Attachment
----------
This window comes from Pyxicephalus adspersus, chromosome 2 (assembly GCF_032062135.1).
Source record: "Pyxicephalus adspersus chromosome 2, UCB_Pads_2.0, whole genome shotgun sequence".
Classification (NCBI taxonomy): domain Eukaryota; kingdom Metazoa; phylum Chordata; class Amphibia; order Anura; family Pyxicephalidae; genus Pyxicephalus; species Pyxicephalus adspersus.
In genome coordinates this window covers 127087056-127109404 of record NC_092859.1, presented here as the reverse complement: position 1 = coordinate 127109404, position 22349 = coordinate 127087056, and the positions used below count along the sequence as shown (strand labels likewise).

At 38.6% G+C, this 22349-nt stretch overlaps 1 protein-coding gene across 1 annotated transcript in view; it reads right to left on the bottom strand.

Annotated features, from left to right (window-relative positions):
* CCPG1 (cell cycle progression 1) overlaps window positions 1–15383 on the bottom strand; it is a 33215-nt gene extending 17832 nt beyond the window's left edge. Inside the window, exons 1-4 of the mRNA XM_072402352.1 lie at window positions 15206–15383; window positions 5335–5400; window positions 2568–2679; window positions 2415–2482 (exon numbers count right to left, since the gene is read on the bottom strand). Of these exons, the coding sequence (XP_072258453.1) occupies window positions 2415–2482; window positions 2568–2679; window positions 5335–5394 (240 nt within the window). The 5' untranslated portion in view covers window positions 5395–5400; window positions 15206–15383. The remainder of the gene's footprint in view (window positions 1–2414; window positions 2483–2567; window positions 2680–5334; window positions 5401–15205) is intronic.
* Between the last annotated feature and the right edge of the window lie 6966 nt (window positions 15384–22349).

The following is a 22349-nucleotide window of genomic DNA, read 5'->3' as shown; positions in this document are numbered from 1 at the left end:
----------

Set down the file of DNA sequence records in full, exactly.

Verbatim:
This window comes from Pyxicephalus adspersus, chromosome 2 (assembly GCF_032062135.1).
Source record: "Pyxicephalus adspersus chromosome 2, UCB_Pads_2.0, whole genome shotgun sequence".
Classification (NCBI taxonomy): domain Eukaryota; kingdom Metazoa; phylum Chordata; class Amphibia; order Anura; family Pyxicephalidae; genus Pyxicephalus; species Pyxicephalus adspersus.
In genome coordinates this window covers 127087056-127109404 of record NC_092859.1, presented here as the reverse complement: position 1 = coordinate 127109404, position 22349 = coordinate 127087056, and the positions used below count along the sequence as shown (strand labels likewise).

At 38.6% G+C, this 22349-nt stretch overlaps 1 protein-coding gene across 1 annotated transcript in view; it reads right to left on the bottom strand.

Annotated features, from left to right (window-relative positions):
* CCPG1 (cell cycle progression 1) overlaps window positions 1–15383 on the bottom strand; it is a 33215-nt gene extending 17832 nt beyond the window's left edge. Inside the window, exons 1-4 of the mRNA XM_072402352.1 lie at window positions 15206–15383; window positions 5335–5400; window positions 2568–2679; window positions 2415–2482 (exon numbers count right to left, since the gene is read on the bottom strand). Of these exons, the coding sequence (XP_072258453.1) occupies window positions 2415–2482; window positions 2568–2679; window positions 5335–5394 (240 nt within the window). The 5' untranslated portion in view covers window positions 5395–5400; window positions 15206–15383. The remainder of the gene's footprint in view (window positions 1–2414; window positions 2483–2567; window positions 2680–5334; window positions 5401–15205) is intronic.
* Between the last annotated feature and the right edge of the window lie 6966 nt (window positions 15384–22349).

The following is a 22349-nucleotide window of genomic DNA, read 5'->3' as shown; positions in this document are numbered from 1 at the left end: